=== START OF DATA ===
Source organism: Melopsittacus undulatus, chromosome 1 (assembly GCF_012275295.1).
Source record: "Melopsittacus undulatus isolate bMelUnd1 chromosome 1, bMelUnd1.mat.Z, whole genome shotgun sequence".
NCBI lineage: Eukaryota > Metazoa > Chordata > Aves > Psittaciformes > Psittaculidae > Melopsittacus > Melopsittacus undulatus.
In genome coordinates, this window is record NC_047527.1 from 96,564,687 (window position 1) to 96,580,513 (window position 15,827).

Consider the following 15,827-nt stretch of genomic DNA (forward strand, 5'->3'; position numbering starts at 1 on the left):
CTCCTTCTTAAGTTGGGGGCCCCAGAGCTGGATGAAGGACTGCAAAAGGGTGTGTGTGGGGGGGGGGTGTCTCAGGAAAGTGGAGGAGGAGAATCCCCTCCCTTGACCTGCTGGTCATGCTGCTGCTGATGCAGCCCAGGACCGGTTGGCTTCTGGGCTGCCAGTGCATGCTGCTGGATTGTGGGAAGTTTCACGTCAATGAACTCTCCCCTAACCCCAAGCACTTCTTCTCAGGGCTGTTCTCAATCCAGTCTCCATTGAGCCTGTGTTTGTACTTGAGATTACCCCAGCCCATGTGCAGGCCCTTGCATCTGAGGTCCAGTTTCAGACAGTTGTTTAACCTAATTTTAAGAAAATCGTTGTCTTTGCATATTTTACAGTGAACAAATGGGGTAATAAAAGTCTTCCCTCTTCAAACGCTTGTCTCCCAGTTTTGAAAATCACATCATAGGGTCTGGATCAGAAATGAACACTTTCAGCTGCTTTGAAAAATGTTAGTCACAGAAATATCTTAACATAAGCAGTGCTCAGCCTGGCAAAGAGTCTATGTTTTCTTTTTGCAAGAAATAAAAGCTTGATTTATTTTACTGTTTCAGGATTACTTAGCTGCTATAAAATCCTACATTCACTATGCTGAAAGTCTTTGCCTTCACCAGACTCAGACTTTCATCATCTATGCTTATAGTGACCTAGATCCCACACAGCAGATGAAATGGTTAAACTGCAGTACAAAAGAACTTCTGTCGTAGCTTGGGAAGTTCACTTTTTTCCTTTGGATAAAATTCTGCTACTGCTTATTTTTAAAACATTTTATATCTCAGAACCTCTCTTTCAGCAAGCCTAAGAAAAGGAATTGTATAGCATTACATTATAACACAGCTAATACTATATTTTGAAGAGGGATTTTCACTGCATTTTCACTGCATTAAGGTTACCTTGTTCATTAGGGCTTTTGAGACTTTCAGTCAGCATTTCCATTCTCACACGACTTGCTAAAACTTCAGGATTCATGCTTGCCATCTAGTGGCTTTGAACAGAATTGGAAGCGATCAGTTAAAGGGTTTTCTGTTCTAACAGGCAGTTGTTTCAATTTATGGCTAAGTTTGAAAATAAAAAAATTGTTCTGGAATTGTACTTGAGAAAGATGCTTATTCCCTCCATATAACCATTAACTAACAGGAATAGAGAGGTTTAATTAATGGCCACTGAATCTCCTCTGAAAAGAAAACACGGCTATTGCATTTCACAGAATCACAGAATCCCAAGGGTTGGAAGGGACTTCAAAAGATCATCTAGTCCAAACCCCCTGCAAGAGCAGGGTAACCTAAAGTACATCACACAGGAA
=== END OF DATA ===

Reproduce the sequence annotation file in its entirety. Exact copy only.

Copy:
Source organism: Melopsittacus undulatus, chromosome 1 (assembly GCF_012275295.1).
Source record: "Melopsittacus undulatus isolate bMelUnd1 chromosome 1, bMelUnd1.mat.Z, whole genome shotgun sequence".
NCBI lineage: Eukaryota > Metazoa > Chordata > Aves > Psittaciformes > Psittaculidae > Melopsittacus > Melopsittacus undulatus.
In genome coordinates, this window is record NC_047527.1 from 96,564,687 (window position 1) to 96,580,513 (window position 15,827).

Consider the following 15,827-nt stretch of genomic DNA (forward strand, 5'->3'; position numbering starts at 1 on the left):
CTCCTTCTTAAGTTGGGGGCCCCAGAGCTGGATGAAGGACTGCAAAAGGGTGTGTGTGGGGGGGGGGTGTCTCAGGAAAGTGGAGGAGGAGAATCCCCTCCCTTGACCTGCTGGTCATGCTGCTGCTGATGCAGCCCAGGACCGGTTGGCTTCTGGGCTGCCAGTGCATGCTGCTGGATTGTGGGAAGTTTCACGTCAATGAACTCTCCCCTAACCCCAAGCACTTCTTCTCAGGGCTGTTCTCAATCCAGTCTCCATTGAGCCTGTGTTTGTACTTGAGATTACCCCAGCCCATGTGCAGGCCCTTGCATCTGAGGTCCAGTTTCAGACAGTTGTTTAACCTAATTTTAAGAAAATCGTTGTCTTTGCATATTTTACAGTGAACAAATGGGGTAATAAAAGTCTTCCCTCTTCAAACGCTTGTCTCCCAGTTTTGAAAATCACATCATAGGGTCTGGATCAGAAATGAACACTTTCAGCTGCTTTGAAAAATGTTAGTCACAGAAATATCTTAACATAAGCAGTGCTCAGCCTGGCAAAGAGTCTATGTTTTCTTTTTGCAAGAAATAAAAGCTTGATTTATTTTACTGTTTCAGGATTACTTAGCTGCTATAAAATCCTACATTCACTATGCTGAAAGTCTTTGCCTTCACCAGACTCAGACTTTCATCATCTATGCTTATAGTGACCTAGATCCCACACAGCAGATGAAATGGTTAAACTGCAGTACAAAAGAACTTCTGTCGTAGCTTGGGAAGTTCACTTTTTTCCTTTGGATAAAATTCTGCTACTGCTTATTTTTAAAACATTTTATATCTCAGAACCTCTCTTTCAGCAAGCCTAAGAAAAGGAATTGTATAGCATTACATTATAACACAGCTAATACTATATTTTGAAGAGGGATTTTCACTGCATTTTCACTGCATTAAGGTTACCTTGTTCATTAGGGCTTTTGAGACTTTCAGTCAGCATTTCCATTCTCACACGACTTGCTAAAACTTCAGGATTCATGCTTGCCATCTAGTGGCTTTGAACAGAATTGGAAGCGATCAGTTAAAGGGTTTTCTGTTCTAACAGGCAGTTGTTTCAATTTATGGCTAAGTTTGAAAATAAAAAAATTGTTCTGGAATTGTACTTGAGAAAGATGCTTATTCCCTCCATATAACCATTAACTAACAGGAATAGAGAGGTTTAATTAATGGCCACTGAATCTCCTCTGAAAAGAAAACACGGCTATTGCATTTCACAGAATCACAGAATCCCAAGGGTTGGAAGGGACTTCAAAAGATCATCTAGTCCAAACCCCCTGCAAGAGCAGGGTAACCTAAAGTACATCACACAGGAA